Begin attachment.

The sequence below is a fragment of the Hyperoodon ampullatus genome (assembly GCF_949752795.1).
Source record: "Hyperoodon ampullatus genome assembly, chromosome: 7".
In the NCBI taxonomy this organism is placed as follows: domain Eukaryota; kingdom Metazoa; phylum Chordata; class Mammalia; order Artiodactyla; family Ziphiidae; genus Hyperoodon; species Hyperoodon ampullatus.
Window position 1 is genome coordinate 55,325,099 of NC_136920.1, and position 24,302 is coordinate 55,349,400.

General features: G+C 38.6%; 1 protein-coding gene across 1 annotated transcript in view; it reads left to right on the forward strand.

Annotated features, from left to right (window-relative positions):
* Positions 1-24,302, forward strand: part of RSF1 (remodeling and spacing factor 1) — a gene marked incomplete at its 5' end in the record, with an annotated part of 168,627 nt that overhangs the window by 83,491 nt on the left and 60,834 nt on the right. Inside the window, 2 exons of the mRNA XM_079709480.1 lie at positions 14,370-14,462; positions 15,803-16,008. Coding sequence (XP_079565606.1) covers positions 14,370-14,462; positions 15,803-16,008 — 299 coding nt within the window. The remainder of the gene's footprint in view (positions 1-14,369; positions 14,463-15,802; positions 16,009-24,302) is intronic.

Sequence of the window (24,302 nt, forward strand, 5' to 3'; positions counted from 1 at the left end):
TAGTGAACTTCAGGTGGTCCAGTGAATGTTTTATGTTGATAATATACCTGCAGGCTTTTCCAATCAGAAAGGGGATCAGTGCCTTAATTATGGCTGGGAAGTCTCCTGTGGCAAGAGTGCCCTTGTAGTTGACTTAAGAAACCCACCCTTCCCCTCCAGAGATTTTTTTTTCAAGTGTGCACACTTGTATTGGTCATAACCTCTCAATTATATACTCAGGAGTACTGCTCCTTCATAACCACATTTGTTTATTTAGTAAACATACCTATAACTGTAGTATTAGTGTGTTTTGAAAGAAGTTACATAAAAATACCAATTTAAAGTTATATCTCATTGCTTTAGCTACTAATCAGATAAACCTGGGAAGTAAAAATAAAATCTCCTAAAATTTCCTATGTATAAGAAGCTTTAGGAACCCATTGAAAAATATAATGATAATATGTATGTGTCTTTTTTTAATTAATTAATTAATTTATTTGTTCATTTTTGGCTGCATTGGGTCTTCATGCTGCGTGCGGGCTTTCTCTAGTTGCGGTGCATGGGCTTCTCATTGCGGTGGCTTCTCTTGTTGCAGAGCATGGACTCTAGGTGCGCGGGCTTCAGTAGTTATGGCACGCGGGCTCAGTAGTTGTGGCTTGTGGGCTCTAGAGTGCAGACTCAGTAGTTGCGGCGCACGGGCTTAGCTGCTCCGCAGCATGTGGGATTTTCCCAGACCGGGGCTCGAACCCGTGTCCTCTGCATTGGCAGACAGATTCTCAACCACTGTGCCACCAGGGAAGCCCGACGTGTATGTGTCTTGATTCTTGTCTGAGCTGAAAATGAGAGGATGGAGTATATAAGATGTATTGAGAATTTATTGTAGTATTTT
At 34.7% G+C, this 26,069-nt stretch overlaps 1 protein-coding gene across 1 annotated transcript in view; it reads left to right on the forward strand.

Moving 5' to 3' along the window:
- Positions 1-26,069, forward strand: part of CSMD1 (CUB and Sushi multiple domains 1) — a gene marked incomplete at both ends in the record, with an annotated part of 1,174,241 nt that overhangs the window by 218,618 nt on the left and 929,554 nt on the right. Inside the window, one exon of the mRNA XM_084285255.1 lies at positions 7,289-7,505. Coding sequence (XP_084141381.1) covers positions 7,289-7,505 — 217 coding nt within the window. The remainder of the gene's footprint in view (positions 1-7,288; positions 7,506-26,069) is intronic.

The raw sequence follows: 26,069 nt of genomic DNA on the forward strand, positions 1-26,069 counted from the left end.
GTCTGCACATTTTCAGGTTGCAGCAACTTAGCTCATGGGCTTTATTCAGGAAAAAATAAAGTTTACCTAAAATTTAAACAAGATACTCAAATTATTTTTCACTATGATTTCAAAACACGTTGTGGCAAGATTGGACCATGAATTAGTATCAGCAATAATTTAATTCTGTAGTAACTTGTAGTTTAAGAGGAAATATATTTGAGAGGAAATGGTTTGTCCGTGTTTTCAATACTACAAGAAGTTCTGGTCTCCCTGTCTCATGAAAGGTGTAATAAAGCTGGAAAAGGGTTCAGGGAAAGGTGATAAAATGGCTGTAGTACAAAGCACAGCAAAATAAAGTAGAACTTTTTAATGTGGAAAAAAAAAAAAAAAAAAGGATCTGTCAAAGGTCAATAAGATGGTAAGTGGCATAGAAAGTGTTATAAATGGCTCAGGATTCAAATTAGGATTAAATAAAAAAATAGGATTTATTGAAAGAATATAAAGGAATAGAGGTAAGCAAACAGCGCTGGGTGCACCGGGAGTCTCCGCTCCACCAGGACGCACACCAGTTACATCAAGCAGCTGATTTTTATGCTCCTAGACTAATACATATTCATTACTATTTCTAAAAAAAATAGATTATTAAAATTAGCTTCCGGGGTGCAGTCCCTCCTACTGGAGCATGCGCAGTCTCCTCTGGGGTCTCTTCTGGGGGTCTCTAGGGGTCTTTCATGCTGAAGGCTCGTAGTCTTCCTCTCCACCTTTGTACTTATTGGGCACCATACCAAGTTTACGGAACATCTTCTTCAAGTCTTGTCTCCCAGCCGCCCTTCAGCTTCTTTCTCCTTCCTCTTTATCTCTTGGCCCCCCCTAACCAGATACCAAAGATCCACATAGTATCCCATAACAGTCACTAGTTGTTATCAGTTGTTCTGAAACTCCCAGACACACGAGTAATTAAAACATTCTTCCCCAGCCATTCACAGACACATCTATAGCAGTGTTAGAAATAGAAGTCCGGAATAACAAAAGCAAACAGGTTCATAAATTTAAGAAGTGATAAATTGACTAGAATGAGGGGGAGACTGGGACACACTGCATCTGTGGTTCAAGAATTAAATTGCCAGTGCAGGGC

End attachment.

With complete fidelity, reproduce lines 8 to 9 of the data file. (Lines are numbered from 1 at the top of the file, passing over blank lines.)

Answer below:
Sequence of the window (24,302 nt, forward strand, 5' to 3'; positions counted from 1 at the left end):
TAGTGAACTTCAGGTGGTCCAGTGAATGTTTTATGTTGATAATATACCTGCAGGCTTTTCCAATCAGAAAGGGGATCAGTGCCTTAATTATGGCTGGGAAGTCTCCTGTGGCAAGAGTGCCCTTGTAGTTGACTTAAGAAACCCACCCTTCCCCTCCAGAGATTTTTTTTTCAAGTGTGCACACTTGTATTGGTCATAACCTCTCAATTATATACTCAGGAGTACTGCTCCTTCATAACCACATTTGTTTATTTAGTAAACATACCTATAACTGTAGTATTAGTGTGTTTTGAAAGAAGTTACATAAAAATACCAATTTAAAGTTATATCTCATTGCTTTAGCTACTAATCAGATAAACCTGGGAAGTAAAAATAAAATCTCCTAAAATTTCCTATGTATAAGAAGCTTTAGGAACCCATTGAAAAATATAATGATAATATGTATGTGTCTTTTTTTAATTAATTAATTAATTTATTTGTTCATTTTTGGCTGCATTGGGTCTTCATGCTGCGTGCGGGCTTTCTCTAGTTGCGGTGCATGGGCTTCTCATTGCGGTGGCTTCTCTTGTTGCAGAGCATGGACTCTAGGTGCGCGGGCTTCAGTAGTTATGGCACGCGGGCTCAGTAGTTGTGGCTTGTGGGCTCTAGAGTGCAGACTCAGTAGTTGCGGCGCACGGGCTTAGCTGCTCCGCAGCATGTGGGATTTTCCCAGACCGGGGCTCGAACCCGTGTCCTCTGCATTGGCAGACAGATTCTCAACCACTGTGCCACCAGGGAAGCCCGACGTGTATGTGTCTTGATTCTTGTCTGAGCTGAAAATGAGAGGATGGAGTATATAAGATGTATTGAGAATTTATTGTAGTATTTT